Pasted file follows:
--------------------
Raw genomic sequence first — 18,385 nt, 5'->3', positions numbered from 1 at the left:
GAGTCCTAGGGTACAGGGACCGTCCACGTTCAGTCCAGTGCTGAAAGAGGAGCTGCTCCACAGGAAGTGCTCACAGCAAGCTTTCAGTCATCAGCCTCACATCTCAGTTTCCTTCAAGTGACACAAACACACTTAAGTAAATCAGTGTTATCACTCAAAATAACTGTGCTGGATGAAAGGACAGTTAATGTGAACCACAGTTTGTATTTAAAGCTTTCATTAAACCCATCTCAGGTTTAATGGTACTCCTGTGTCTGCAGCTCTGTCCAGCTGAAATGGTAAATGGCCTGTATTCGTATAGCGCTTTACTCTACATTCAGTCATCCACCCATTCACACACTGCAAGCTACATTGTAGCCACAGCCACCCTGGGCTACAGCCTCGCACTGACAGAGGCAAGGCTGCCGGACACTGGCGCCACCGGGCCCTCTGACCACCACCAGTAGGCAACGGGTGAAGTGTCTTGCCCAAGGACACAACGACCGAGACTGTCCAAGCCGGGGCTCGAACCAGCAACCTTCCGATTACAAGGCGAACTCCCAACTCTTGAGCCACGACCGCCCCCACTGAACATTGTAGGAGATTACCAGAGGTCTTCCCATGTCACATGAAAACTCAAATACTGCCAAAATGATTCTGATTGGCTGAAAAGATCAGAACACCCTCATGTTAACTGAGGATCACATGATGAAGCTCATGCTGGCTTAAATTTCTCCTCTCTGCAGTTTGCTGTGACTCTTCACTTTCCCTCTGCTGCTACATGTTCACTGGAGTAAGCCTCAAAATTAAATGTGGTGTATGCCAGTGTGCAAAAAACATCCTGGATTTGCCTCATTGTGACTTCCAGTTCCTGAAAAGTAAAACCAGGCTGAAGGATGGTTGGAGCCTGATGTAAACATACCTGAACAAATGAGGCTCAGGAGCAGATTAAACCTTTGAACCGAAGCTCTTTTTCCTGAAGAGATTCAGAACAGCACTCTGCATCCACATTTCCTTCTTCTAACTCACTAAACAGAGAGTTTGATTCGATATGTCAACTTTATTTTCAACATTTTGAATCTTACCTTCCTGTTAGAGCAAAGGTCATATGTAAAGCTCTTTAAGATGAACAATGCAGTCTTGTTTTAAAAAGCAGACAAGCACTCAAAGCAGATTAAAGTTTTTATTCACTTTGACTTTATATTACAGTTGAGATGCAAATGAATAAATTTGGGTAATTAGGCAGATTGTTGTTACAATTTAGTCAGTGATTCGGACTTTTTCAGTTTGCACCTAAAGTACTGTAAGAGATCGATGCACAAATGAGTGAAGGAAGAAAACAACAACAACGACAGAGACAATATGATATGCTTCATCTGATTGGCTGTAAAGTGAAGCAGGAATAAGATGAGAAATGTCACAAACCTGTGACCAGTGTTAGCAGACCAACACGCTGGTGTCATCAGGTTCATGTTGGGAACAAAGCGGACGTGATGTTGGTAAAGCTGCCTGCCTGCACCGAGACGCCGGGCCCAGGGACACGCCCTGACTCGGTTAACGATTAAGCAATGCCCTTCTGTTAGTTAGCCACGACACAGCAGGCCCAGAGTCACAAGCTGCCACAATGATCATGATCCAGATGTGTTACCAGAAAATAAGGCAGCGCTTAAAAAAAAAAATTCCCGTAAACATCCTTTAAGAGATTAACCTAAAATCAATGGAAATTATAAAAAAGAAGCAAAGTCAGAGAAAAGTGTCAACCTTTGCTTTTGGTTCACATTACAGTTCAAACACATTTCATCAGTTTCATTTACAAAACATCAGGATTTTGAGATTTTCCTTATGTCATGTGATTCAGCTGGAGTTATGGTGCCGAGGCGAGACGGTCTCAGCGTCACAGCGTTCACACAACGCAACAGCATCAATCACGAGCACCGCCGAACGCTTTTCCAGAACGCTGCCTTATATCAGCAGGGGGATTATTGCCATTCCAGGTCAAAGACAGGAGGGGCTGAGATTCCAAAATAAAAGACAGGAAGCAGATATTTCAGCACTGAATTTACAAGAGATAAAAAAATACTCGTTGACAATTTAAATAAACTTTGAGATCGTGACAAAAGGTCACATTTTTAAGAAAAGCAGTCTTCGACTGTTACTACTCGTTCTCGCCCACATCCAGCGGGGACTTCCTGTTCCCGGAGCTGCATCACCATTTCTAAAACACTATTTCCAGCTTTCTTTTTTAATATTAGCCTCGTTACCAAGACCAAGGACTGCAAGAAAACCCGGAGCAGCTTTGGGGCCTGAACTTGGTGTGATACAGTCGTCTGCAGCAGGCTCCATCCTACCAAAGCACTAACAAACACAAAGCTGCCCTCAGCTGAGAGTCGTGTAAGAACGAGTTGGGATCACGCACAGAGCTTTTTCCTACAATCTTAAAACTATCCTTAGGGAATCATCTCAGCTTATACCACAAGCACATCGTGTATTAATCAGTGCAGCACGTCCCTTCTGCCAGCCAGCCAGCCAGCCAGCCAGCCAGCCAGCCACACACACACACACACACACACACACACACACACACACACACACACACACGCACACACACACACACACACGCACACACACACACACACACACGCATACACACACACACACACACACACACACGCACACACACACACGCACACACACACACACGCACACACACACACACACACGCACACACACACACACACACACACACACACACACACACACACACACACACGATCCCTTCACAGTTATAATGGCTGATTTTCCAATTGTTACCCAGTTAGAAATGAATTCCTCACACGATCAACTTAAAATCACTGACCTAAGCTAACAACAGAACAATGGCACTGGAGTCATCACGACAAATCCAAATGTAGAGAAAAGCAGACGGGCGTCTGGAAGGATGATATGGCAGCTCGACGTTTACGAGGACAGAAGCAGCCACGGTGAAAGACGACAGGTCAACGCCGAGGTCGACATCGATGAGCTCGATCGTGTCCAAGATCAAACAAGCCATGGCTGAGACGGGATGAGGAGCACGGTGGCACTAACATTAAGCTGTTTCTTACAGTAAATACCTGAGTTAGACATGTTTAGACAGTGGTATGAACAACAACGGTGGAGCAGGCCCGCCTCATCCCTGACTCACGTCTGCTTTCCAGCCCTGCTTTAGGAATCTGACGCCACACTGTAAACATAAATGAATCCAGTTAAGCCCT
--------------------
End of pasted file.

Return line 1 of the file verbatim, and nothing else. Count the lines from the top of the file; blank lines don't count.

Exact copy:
Raw genomic sequence first — 18,385 nt, 5'->3', positions numbered from 1 at the left: